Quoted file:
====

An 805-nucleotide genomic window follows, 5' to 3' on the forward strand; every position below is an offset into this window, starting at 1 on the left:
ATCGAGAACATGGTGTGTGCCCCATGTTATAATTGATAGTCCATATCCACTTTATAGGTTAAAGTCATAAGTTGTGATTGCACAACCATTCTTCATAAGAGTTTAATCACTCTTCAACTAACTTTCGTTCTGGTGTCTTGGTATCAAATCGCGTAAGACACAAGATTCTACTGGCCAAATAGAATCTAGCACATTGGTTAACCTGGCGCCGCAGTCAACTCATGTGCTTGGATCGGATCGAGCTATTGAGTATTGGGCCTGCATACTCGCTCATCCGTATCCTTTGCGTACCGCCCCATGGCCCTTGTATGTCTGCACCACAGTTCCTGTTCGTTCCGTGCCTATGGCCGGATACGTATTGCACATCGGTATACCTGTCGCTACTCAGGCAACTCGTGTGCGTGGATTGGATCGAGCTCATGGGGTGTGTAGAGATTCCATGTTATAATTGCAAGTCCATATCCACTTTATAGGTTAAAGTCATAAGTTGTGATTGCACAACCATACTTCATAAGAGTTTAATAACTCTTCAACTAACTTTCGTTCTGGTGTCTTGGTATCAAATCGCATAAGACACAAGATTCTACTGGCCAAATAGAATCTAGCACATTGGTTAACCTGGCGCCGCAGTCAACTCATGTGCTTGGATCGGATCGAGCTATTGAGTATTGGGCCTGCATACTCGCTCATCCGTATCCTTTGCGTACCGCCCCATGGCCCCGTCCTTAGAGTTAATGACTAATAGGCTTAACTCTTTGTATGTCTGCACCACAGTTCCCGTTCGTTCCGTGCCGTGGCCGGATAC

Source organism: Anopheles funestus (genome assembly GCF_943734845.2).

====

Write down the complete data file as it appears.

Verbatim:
An 805-nucleotide genomic window follows, 5' to 3' on the forward strand; every position below is an offset into this window, starting at 1 on the left:
ATCGAGAACATGGTGTGTGCCCCATGTTATAATTGATAGTCCATATCCACTTTATAGGTTAAAGTCATAAGTTGTGATTGCACAACCATTCTTCATAAGAGTTTAATCACTCTTCAACTAACTTTCGTTCTGGTGTCTTGGTATCAAATCGCGTAAGACACAAGATTCTACTGGCCAAATAGAATCTAGCACATTGGTTAACCTGGCGCCGCAGTCAACTCATGTGCTTGGATCGGATCGAGCTATTGAGTATTGGGCCTGCATACTCGCTCATCCGTATCCTTTGCGTACCGCCCCATGGCCCTTGTATGTCTGCACCACAGTTCCTGTTCGTTCCGTGCCTATGGCCGGATACGTATTGCACATCGGTATACCTGTCGCTACTCAGGCAACTCGTGTGCGTGGATTGGATCGAGCTCATGGGGTGTGTAGAGATTCCATGTTATAATTGCAAGTCCATATCCACTTTATAGGTTAAAGTCATAAGTTGTGATTGCACAACCATACTTCATAAGAGTTTAATAACTCTTCAACTAACTTTCGTTCTGGTGTCTTGGTATCAAATCGCATAAGACACAAGATTCTACTGGCCAAATAGAATCTAGCACATTGGTTAACCTGGCGCCGCAGTCAACTCATGTGCTTGGATCGGATCGAGCTATTGAGTATTGGGCCTGCATACTCGCTCATCCGTATCCTTTGCGTACCGCCCCATGGCCCCGTCCTTAGAGTTAATGACTAATAGGCTTAACTCTTTGTATGTCTGCACCACAGTTCCCGTTCGTTCCGTGCCGTGGCCGGATAC

Source organism: Anopheles funestus (genome assembly GCF_943734845.2).